Feb. 25, 2019 By Nathaly Pesantez
The stunning collapse over a week ago of Amazon’s plans to build a Long Island City campus continues to draw reactions from far and wide, with the state’s budget director recently publishing a scathing open letter that claims labor unions and local politicians are at fault for the loss of “the single greatest economic development opportunity we have had.”
Robert Mujica, who has served as the state’s budget director since 2015, released the lengthy letter on Friday afternoon lamenting the “tremendous loss for New Yorkers” in Amazon’s reversal, and singled out the Retail, Wholesale and Department Store Union, State Sen. Mike Gianaris and Council Member Jimmy Van Bramer among “several factors” that led to the deal’s demise.
In the letter, Mujica even accuses the RWDSU—among the most vocal groups in pushing for Amazon’s workforce of 25,000 at the now-scrapped Anable Basin campus to be unionized—of deploying and paying several community based organizations to oppose the Amazon deal as a negotiation tactic.
“Ironically, much of the visible ‘local’ opposition, which was happy to appear at press conferences and protest at City Council hearings during work hours, were actual organizers paid by one union: RWDSU,” Mujica wrote, adding, “If you are wondering if that is even legal, probably not.”
Mujica’s claim, which comes on the same day Governor Cuomo called the failed Amazon deal “the greatest tragedy I have seen since I’ve been in politics,” was even backed by Cuomo’s office.
— QNU (@QueensBarrios) January 30, 2019
“Of course RWDSU funds these groups—and with their paid protestors, they cost their union brothers and sisters in the trades…11,000 union jobs,” reads a statement from a governor spokesperson sent to NY1. The lost jobs are in reference to the construction and building maintenance positions that were negotiated as part of the deal.
RWDSU, in response, rejected Mujica’s premise that the union had employed community groups to protest, and called his letter “deceitful and dishonest.”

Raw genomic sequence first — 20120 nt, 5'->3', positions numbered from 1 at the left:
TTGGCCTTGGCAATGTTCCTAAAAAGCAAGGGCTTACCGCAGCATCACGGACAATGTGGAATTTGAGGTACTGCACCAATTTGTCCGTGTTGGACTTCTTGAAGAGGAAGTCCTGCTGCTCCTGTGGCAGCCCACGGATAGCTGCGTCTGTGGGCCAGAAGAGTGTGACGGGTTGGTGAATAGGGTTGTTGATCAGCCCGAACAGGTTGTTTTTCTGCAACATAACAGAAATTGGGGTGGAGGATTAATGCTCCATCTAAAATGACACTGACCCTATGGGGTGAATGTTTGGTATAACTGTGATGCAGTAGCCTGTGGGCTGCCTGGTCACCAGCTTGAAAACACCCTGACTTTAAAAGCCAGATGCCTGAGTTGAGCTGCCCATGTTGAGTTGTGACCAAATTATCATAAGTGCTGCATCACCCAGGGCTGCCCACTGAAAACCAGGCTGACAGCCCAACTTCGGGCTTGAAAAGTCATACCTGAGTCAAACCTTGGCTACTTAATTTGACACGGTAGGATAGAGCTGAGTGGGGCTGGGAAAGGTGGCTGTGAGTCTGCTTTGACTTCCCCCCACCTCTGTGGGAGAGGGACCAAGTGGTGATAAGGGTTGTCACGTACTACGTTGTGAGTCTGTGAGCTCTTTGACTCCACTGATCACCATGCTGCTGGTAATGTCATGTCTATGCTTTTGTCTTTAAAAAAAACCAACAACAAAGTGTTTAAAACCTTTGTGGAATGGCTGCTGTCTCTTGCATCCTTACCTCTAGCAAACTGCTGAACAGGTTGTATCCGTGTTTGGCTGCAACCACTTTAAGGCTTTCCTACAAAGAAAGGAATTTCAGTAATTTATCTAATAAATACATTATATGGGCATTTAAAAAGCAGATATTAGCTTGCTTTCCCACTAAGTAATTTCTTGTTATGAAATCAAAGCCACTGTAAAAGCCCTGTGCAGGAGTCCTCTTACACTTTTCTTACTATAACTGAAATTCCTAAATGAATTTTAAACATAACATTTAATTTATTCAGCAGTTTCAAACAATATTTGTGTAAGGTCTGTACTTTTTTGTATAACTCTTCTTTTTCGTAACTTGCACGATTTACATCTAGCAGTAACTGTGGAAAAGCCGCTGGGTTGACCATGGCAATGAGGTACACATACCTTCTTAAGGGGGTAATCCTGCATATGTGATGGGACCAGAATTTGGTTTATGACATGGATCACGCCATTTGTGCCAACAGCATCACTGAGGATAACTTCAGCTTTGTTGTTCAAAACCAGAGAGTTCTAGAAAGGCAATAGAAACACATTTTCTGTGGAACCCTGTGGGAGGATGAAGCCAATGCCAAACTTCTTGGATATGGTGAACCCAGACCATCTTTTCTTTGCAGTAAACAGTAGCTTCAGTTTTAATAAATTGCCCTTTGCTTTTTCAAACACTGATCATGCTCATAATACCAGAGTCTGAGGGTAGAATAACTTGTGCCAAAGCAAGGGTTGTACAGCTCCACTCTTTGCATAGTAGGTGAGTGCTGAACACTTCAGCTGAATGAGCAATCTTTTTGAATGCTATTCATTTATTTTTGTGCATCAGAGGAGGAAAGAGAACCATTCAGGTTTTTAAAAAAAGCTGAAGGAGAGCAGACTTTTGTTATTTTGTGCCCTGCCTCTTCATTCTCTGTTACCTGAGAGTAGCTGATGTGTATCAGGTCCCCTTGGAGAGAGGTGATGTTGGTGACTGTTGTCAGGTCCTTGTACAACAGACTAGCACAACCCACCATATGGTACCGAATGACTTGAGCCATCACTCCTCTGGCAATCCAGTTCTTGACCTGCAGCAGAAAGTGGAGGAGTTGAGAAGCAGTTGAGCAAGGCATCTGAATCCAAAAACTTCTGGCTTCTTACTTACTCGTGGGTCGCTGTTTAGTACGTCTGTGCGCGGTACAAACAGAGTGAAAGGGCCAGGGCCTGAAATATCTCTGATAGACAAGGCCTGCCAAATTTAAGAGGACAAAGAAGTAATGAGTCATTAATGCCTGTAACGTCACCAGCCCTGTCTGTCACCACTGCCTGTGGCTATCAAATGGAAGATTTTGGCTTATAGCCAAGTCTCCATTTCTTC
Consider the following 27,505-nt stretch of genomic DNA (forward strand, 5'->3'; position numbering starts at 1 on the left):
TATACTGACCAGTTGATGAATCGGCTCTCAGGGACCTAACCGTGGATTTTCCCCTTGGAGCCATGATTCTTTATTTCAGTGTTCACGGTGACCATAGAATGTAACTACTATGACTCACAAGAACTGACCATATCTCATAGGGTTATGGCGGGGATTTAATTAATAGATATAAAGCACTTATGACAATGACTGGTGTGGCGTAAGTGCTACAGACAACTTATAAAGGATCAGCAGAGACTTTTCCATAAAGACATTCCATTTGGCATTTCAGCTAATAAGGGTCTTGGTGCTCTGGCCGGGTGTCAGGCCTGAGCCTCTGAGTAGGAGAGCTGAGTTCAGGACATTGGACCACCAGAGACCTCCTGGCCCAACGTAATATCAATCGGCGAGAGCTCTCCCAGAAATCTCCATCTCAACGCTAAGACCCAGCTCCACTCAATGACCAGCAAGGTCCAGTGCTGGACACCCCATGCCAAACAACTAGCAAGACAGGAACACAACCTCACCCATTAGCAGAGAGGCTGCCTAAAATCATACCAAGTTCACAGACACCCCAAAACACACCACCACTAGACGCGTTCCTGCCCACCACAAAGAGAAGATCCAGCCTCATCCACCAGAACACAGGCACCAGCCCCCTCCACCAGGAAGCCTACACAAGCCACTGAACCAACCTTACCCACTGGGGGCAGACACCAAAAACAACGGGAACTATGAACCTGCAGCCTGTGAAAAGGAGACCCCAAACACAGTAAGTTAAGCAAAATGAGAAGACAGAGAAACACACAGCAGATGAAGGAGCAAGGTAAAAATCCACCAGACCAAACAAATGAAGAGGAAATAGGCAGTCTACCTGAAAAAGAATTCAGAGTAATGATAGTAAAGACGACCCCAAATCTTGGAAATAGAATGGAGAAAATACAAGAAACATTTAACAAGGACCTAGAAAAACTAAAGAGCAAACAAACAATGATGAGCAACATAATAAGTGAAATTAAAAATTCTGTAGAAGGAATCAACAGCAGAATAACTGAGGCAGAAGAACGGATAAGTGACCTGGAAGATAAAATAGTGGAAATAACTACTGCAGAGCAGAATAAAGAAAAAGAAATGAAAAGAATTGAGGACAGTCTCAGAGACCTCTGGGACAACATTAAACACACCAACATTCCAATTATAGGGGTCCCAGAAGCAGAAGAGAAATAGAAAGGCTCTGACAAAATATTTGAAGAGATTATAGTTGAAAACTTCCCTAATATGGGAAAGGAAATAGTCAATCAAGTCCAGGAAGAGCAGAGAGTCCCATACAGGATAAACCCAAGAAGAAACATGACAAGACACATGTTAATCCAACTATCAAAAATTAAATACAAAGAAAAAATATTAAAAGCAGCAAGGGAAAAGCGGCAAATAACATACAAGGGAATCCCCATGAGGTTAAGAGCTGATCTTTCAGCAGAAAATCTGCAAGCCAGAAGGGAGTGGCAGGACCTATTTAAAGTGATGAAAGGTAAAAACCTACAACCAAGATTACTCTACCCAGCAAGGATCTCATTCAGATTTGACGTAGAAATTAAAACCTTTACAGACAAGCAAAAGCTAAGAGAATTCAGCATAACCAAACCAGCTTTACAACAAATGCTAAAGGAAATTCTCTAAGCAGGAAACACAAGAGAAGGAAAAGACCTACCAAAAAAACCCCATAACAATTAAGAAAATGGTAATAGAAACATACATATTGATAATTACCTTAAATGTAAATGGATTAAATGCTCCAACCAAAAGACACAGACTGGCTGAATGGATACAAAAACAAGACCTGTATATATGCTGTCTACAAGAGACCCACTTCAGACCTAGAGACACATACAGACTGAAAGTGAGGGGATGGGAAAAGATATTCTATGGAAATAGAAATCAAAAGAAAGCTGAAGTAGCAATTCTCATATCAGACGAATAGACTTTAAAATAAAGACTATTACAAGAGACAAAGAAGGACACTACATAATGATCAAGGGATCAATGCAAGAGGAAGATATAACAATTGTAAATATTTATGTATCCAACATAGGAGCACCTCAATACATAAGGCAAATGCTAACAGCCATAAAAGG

“These groups have always stood for our shared principles,” the labor union said, according to reports. “Not everything is transactional.”
The union said the letter attempts to justify a failed process “shrouded in secrecy and…crafted without the input of the countless people who would be directly affected.”
Make the Road New York, one of the groups that organized heavily against the HQ2 deal, also released its own response to Mujica’s accusation.
“In true Trumpian fashion, Andrew Cuomo thinks he can bully his way out of the embarrassment of having New Yorkers forcefully reject his terrible Amazon deal,” said Deborah Axt, co-executive director of the nonprofit.
Mujica’s Feb. 22 letter also calls out Gianaris and Van Bramer for rejecting the deal after initially signing letters urging for Amazon to select Queens for the buildout. The change, Mujica said, was a result of the two politicians trying to cater to “minor, but vocal local political forces.”
“Both Gianaris and Van Bramer flip-flopped on this position after Long Island City was chosen, distorting the facts of the agreement and mischaracterizing the tac subsidies as ‘a cash giveaway’,” he said. “Now that Amazon has pulled out, local politicians are feeling the backlash from the project’s previously silent supporters and are dissembling.”